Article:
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Results: 541 - 600 of 150000
View Marie-France Lalonde Profile
Lib. (ON)
Thank you very much, Mr. Chair.
Good afternoon, everyone. I'm very pleased to be here with you.
I want to say to our veterans that we're always very happy to welcome you. Your sharing of information and your years of service are very valuable. I was going to pass a question to Ms. Moss, but I think most of it has been addressed by my colleague, so I'll transfer that question to Mr. Lapointe.
I know that you are currently working with Meliora Service Dogs, but you also work with Audeamus, and I apologize for my pronunciation.
During your testimony, you alluded to the fact that there are many groups and not-for-profits in the field right now, and various approaches and interests. Maybe I can ask you this question: How would you recommend that VAC assess an organization for credibility if it develops standards for accreditation?
Marc Lapointe
View Marc Lapointe Profile
Marc Lapointe
2021-06-14 16:48
That is a really difficult answer to give, because you need to know who you're talking to most of the time. There have been big names announced here today who shouldn't be on this committee because of what they did to other veterans. You need to know who you're talking to, so do a background check to make sure that this person's program—this provider—is legit and doing the right things. I would say start with that.
View Marie-France Lalonde Profile
Lib. (ON)
Mr. Lapointe, which name would you recommend? Would you be comfortable sharing those thoughts with us?
Marc Lapointe
View Marc Lapointe Profile
Marc Lapointe
2021-06-14 16:49
What do you mean by a name?
View Marie-France Lalonde Profile
Lib. (ON)
I mean an organization that you feel could possibly be part of the group. You're saying that there are some names that shouldn't be, and you're sort of alluding—
Marc Lapointe
View Marc Lapointe Profile
Marc Lapointe
2021-06-14 16:49
It's like Ms. Moss mentioned: There's corruption everywhere, right? It's even in our branch here when we're talking today. I'm not going to recommend an organization per se. What I'm saying is to do your homework—as a person, as a veteran, as an MLA, as a government person. Do your study. Where does this guy come from? Where did he get his experience? Who did he train? What's his success rate? If it's 100%, he's lying, right? I am talking about things like that. I've got hundreds of questions. If you want, I can send them to you. They're about how to ask questions of an organization.
View Marie-France Lalonde Profile
Lib. (ON)
Thank you very much. As we develop those recommendations, we may take you up on that.
What risks are there for veterans seeking service dogs without a national policy for accreditation?
Marc Lapointe
View Marc Lapointe Profile
Marc Lapointe
2021-06-14 16:50
First off, way before getting there, is this person healthy enough to take care of a live animal? That's right from the start. We need to implement an interview process, a home visit, and make sure that the environment is also safe for that service dog. Is that person ready right now to get a service dog? He or she might not be ready for years. It's not just a fixing a problem thing. A dog is a lot of responsibility, and not every veteran can afford one or take care of one.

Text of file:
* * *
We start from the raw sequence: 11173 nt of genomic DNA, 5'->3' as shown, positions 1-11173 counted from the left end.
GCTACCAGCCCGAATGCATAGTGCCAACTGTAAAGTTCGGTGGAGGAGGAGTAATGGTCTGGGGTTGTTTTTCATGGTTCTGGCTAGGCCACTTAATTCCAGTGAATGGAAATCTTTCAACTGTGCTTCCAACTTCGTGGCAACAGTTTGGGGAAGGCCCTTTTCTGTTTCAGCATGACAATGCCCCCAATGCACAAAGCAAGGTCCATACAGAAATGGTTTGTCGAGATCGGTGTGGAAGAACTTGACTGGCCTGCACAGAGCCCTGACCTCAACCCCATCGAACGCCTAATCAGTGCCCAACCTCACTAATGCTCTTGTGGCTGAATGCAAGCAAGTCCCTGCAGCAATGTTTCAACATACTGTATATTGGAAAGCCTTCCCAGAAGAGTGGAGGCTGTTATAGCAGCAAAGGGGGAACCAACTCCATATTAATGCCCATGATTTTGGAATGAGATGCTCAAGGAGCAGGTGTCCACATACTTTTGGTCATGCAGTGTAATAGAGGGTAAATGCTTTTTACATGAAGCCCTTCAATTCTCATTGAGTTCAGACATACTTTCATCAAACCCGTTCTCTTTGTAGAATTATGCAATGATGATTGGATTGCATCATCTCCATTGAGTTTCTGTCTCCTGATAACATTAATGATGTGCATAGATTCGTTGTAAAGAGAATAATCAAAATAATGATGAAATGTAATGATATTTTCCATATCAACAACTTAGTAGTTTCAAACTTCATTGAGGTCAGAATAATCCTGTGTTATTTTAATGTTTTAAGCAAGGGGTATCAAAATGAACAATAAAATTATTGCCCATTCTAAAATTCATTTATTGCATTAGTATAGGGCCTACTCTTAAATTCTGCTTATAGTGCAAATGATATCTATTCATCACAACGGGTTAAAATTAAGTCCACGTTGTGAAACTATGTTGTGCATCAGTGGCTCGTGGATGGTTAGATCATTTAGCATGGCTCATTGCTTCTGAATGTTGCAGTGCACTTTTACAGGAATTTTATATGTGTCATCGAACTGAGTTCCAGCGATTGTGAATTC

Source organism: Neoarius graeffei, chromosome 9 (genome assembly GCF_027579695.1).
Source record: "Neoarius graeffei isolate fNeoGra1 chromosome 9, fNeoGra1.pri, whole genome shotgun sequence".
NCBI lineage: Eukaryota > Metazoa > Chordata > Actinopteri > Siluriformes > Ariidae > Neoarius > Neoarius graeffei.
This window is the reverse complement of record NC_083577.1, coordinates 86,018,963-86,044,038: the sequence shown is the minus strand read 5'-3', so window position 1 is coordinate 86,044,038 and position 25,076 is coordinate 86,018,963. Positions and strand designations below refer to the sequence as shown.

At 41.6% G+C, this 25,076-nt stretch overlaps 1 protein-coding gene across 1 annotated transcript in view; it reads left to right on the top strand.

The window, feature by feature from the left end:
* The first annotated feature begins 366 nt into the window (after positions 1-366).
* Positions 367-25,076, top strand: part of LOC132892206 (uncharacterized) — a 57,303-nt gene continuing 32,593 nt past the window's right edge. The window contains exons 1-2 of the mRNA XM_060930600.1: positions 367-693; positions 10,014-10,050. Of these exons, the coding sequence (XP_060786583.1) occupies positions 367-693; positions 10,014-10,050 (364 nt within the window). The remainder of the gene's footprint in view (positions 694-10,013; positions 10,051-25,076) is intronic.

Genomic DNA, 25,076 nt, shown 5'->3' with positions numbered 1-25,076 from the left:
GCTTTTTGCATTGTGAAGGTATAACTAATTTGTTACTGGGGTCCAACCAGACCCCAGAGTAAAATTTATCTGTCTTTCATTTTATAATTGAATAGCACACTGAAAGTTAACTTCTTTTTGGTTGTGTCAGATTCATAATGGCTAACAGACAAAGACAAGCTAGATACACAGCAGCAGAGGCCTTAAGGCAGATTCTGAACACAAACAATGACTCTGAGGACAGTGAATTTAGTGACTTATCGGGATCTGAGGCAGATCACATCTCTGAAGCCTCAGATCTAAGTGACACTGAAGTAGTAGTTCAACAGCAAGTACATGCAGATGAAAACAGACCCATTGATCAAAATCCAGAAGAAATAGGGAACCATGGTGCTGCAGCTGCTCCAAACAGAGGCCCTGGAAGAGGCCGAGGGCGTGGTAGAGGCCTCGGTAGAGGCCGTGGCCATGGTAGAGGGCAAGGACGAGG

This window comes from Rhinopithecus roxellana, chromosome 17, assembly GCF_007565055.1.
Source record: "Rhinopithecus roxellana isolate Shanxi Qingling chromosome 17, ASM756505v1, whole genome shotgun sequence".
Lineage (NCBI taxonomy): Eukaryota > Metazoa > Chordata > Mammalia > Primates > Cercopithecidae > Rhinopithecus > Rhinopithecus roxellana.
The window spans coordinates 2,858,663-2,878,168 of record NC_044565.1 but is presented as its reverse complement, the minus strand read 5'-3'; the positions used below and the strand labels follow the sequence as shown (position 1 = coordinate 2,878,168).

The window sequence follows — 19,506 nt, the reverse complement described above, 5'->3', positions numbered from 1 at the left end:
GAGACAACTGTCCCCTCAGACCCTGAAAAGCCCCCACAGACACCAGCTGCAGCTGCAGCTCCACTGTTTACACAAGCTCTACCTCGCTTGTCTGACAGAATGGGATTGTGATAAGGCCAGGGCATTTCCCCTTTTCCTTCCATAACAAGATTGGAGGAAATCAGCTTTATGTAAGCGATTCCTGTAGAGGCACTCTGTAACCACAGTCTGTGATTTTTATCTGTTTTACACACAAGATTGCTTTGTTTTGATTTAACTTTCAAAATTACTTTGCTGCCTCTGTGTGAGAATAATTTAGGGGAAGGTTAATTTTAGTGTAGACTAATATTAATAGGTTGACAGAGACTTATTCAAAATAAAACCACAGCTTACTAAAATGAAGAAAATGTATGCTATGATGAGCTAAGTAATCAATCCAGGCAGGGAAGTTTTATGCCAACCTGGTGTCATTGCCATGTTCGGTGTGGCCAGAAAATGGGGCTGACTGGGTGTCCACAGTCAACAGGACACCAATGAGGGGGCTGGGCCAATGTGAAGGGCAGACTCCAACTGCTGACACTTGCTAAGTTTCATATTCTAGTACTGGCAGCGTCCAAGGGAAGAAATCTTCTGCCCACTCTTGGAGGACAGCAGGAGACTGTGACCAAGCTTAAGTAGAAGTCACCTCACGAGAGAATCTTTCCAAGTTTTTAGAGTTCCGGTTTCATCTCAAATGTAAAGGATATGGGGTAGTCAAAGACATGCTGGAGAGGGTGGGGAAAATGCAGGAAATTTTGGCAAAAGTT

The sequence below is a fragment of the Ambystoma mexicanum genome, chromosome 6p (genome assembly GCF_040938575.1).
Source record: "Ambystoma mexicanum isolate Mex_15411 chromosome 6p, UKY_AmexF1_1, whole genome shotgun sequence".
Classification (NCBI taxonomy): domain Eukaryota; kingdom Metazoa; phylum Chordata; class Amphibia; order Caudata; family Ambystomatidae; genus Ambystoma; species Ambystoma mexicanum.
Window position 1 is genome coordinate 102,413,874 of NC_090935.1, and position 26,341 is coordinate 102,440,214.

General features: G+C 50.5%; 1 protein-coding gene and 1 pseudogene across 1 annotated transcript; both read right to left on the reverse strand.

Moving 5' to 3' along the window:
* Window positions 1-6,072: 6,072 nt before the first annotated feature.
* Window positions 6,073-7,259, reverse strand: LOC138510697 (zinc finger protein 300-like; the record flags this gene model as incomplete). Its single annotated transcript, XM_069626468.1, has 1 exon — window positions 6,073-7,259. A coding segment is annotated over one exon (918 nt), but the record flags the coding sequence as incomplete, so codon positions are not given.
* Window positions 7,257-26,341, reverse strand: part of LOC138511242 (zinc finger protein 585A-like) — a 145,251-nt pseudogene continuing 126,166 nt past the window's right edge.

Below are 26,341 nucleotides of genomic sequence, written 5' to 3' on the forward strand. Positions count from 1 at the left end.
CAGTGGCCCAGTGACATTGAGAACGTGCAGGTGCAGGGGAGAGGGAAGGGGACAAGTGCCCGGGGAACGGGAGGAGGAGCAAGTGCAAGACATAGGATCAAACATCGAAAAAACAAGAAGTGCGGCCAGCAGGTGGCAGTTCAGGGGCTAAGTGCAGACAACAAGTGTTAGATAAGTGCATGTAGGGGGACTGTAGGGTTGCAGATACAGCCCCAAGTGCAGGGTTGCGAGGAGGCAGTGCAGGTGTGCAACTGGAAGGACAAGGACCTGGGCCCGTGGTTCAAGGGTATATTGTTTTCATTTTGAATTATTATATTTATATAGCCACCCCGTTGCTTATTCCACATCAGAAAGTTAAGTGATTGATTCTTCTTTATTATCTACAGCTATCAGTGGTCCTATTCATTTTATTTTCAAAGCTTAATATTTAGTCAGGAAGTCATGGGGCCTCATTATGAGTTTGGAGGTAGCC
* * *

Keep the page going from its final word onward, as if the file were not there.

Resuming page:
It's not an answer to the injury. It's helpful. It's a tool to help you get better in order to get to the next level, which is regaining dignity and confidence and socializing, etc.
View Marie-France Lalonde Profile
Lib. (ON)
Thank you.
Marc Lapointe
View Marc Lapointe Profile
Marc Lapointe
2021-06-14 16:51
My pleasure.
View Bryan May Profile
Lib. (ON)
View Bryan May Profile
2021-06-14 16:51
Mrs. Lalonde, you still have some time left.
View Marie-France Lalonde Profile
Lib. (ON)
Maybe I can put the same question to Ms. Moss or to Sergeant Webb. How would you recommend that VAC assess an organization for credibility if it has developed standards for accreditation?
Joanne Moss
View Joanne Moss Profile
Joanne Moss
2021-06-14 16:52
First of all, before you can look at accreditation, there needs to be a standard to accredit to, as I mentioned. That means a standard that develops the requirements. The procedure to achieve those requirements is a totally different document.
William Webb
View William Webb Profile
William Webb
2021-06-14 16:52
Veterans Affairs Canada needs to stay out of the service dog world, period. It's not the job of Veterans Affairs to get involved with the service dog world. It will work itself out, I believe, through this independent process and a national standards process. Accreditation is a whole different ball game with regard to standards.
View Marie-France Lalonde Profile
Lib. (ON)
Would you give it to a third party? Could you continue elaborating for me?
William Webb
View William Webb Profile
William Webb
2021-06-14 16:53
Once a national standard comes out, an accreditation process can begin. I would leave it up to the individuals to do their research and then make an informed decision. There's so much information right now, and so much misinformation on the web right now, that it's impossible to make an informed decision.
View Marie-France Lalonde Profile
Lib. (ON)
Thank you.
View Bryan May Profile
Lib. (ON)
View Bryan May Profile
2021-06-14 16:53
That's our time. Next we have MP Desilets for six minutes, please.
View Luc Desilets Profile
BQ (QC)
Thank you, Mr. Chair.
Thank you for your loyal service, Mr. Webb, Mr. Fleury and Mr. Lapointe.
My first question is for you, Mr. Lapointe.